# Enigmatic Code

Programming Enigma Puzzles

## Enigma 1687: Predictive powers

From New Scientist #2854, 3rd March 2012 [link]

On my mobile phone the buttons can be used for more than one letter, and the machine predicts your intended word. So, for example, to text “STOP” I type the buttons shown below, but the machine could also interpret that as “SUMS”.

This desire for compact gadgetry has spread to calculators. The digits of mine are on just five buttons, A to E, as shown below. So when I type in a number the machine has to predict what I want. Recently I pushed buttons intending to display a three-figure prime number, but the machine displayed a different three-figure prime. Then I pushed some more buttons intending to display a three-figure square, but the machine displayed a different three-figure square. When typing these two numbers I had pushed each button at least once.

Which six buttons, listed in order, did I push?

[enigma1687]

### 2 responses to “Enigma 1687: Predictive powers”

1. Jim Randell 29 February 2012 at 9:51 pm

The following Python code runs in 45ms.

```from collections import defaultdict
from enigma import is_prime, printf

# map numbers to buttons
button = {
'0': 'A', '1': 'A', '2': 'B', '3': 'B', '4': 'C',
'5': 'C', '6': 'D', '7': 'D', '8': 'E', '9': 'E'
}

# collect 3-digit primes by code
p = defaultdict(list)
for n in range(101, 1001, 2):
if not is_prime(n): continue
keys = ''.join(button[i] for i in list(str(n)))
p[keys].append(n)

# collect 3-digit squares by code
s = defaultdict(list)
for i in range(10, 32):
n = pow(i, 2)
keys = ''.join(button[i] for i in list(str(n)))
s[keys].append(n)

# look for multiple squares with the same code
for sk, sv in s.items():
if len(sv) < 2: continue
# look for primes with the remaining letters
letters = set(list('ABCDE')).difference(list(sk))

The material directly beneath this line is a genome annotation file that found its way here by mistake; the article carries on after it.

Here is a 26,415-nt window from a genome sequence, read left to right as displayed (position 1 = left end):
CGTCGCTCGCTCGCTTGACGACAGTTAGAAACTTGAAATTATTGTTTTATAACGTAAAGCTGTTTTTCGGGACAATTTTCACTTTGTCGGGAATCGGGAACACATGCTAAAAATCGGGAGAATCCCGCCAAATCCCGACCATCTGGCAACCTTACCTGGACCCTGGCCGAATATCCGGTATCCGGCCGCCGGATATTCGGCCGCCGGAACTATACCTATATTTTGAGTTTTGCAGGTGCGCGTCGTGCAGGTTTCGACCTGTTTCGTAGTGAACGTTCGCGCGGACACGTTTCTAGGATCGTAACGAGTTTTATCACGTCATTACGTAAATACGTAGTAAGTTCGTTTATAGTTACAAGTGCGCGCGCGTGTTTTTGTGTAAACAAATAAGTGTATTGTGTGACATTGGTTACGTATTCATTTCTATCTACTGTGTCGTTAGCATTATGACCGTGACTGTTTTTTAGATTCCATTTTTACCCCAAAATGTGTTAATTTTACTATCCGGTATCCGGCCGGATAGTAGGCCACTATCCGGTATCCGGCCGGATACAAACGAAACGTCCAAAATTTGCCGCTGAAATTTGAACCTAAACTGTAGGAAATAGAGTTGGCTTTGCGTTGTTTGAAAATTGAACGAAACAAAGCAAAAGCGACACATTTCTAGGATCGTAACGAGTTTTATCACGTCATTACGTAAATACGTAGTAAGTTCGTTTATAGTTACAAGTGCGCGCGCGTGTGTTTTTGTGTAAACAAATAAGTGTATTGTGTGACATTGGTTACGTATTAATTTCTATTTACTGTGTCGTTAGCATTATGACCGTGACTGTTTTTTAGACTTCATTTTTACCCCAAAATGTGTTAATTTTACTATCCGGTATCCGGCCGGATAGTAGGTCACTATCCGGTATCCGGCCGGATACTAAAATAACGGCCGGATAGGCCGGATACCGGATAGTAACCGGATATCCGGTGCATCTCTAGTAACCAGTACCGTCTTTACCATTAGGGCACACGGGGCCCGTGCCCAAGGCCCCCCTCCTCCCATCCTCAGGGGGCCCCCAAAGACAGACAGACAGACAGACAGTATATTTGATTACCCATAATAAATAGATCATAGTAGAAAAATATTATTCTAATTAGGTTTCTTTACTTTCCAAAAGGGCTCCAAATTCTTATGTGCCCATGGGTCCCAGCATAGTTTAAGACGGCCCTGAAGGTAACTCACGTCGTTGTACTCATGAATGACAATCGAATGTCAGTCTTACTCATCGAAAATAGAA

for (pk, pv) in p.items():
if len(pv) < 2: continue
if not letters.issubset(set(list(pk))): continue
printf("prime={pk} {pv}, square={sk} {sv}")
```

Solution: The buttons pushed are: D, A, E, B, B, C.

2. Brian Gladman 3 March 2012 at 10:02 am

Here is an alternative version:

```from itertools import product
from collections import defaultdict

# create a dictionary of primes
def prime_dict(n) :
sieve = [False, False] + [True] * (n - 1)
for i in range(2, int(n ** 0.5) + 1):
if sieve[i] :
m = n // i - i
sieve[i * i : n + 1 : i] = [False] * (m + 1)
return dict((i, 1) for i in range(n + 1) if sieve[i])

pr = prime_dict(1000)

# create a dictionary of squares
sq = dict((x ** 2, x) for x in range(10, 32))

# compute possible primes and squares for each sequence
# of 3 key presses and put them in dictionaries indexed
# on the key sequence (dp for primes, dq for squares)
dp, dq = defaultdict(list), defaultdict(list)
for k in product(range(5), repeat=3):
# each sequence must have at least two different keys
if len(set(k)) > 1:
# now look at all the combinations of the two
# possible interpretations of each key to
# find 3 digit primes and squares
rk = (range(2 * i, 2 * i + 2) for i in k)
for k1, k2, k3 in product(*rk):
n = 10 * (10 * k1 + k2) + k3
if 100 <= n < 1000:
if n in pr:
dp[k] += [n]
if n in sq:
dq[k] += [n]

for p in dp:
# for each key sequence that gives two or more primes
if len(dp[p]) > 1:
for q in dq:
# for each key sequence that gives two or more squares
if len(dq[q]) > 1:
# if all keys are used at least once
if len(set(p) | set(q)) >= 5:
print(tuple(chr(ord('A') + x) for x in (p + q)))
```